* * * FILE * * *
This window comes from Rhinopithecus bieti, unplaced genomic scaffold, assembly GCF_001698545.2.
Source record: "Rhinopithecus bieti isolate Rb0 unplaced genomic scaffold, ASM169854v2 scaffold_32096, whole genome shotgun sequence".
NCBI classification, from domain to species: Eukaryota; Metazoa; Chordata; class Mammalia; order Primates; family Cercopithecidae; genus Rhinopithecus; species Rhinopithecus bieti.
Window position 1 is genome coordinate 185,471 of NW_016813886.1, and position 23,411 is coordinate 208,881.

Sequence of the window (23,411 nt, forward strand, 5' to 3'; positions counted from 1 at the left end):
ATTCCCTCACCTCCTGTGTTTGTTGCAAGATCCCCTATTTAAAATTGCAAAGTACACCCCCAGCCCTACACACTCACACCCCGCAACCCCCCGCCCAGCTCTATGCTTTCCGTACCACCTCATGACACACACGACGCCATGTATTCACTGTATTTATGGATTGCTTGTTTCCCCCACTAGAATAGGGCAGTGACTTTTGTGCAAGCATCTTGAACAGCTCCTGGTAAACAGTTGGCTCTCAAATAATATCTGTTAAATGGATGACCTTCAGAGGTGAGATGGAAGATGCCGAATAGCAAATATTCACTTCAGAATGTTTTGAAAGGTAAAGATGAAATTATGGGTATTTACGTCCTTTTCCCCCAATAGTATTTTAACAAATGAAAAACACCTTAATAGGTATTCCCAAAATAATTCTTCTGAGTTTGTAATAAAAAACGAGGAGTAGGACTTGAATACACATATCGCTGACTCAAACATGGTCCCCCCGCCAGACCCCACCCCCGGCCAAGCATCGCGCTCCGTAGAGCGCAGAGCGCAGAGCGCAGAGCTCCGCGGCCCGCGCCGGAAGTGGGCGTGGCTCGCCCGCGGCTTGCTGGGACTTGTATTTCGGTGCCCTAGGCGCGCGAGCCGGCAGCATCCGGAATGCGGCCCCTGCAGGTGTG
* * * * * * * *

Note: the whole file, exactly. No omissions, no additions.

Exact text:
This window comes from Rhinopithecus bieti, unplaced genomic scaffold, assembly GCF_001698545.2.
Source record: "Rhinopithecus bieti isolate Rb0 unplaced genomic scaffold, ASM169854v2 scaffold_32096, whole genome shotgun sequence".
NCBI classification, from domain to species: Eukaryota; Metazoa; Chordata; class Mammalia; order Primates; family Cercopithecidae; genus Rhinopithecus; species Rhinopithecus bieti.
Window position 1 is genome coordinate 185,471 of NW_016813886.1, and position 23,411 is coordinate 208,881.

Sequence of the window (23,411 nt, forward strand, 5' to 3'; positions counted from 1 at the left end):
ATTCCCTCACCTCCTGTGTTTGTTGCAAGATCCCCTATTTAAAATTGCAAAGTACACCCCCAGCCCTACACACTCACACCCCGCAACCCCCCGCCCAGCTCTATGCTTTCCGTACCACCTCATGACACACACGACGCCATGTATTCACTGTATTTATGGATTGCTTGTTTCCCCCACTAGAATAGGGCAGTGACTTTTGTGCAAGCATCTTGAACAGCTCCTGGTAAACAGTTGGCTCTCAAATAATATCTGTTAAATGGATGACCTTCAGAGGTGAGATGGAAGATGCCGAATAGCAAATATTCACTTCAGAATGTTTTGAAAGGTAAAGATGAAATTATGGGTATTTACGTCCTTTTCCCCCAATAGTATTTTAACAAATGAAAAACACCTTAATAGGTATTCCCAAAATAATTCTTCTGAGTTTGTAATAAAAAACGAGGAGTAGGACTTGAATACACATATCGCTGACTCAAACATGGTCCCCCCGCCAGACCCCACCCCCGGCCAAGCATCGCGCTCCGTAGAGCGCAGAGCGCAGAGCGCAGAGCTCCGCGGCCCGCGCCGGAAGTGGGCGTGGCTCGCCCGCGGCTTGCTGGGACTTGTATTTCGGTGCCCTAGGCGCGCGAGCCGGCAGCATCCGGAATGCGGCCCCTGCAGGTGTG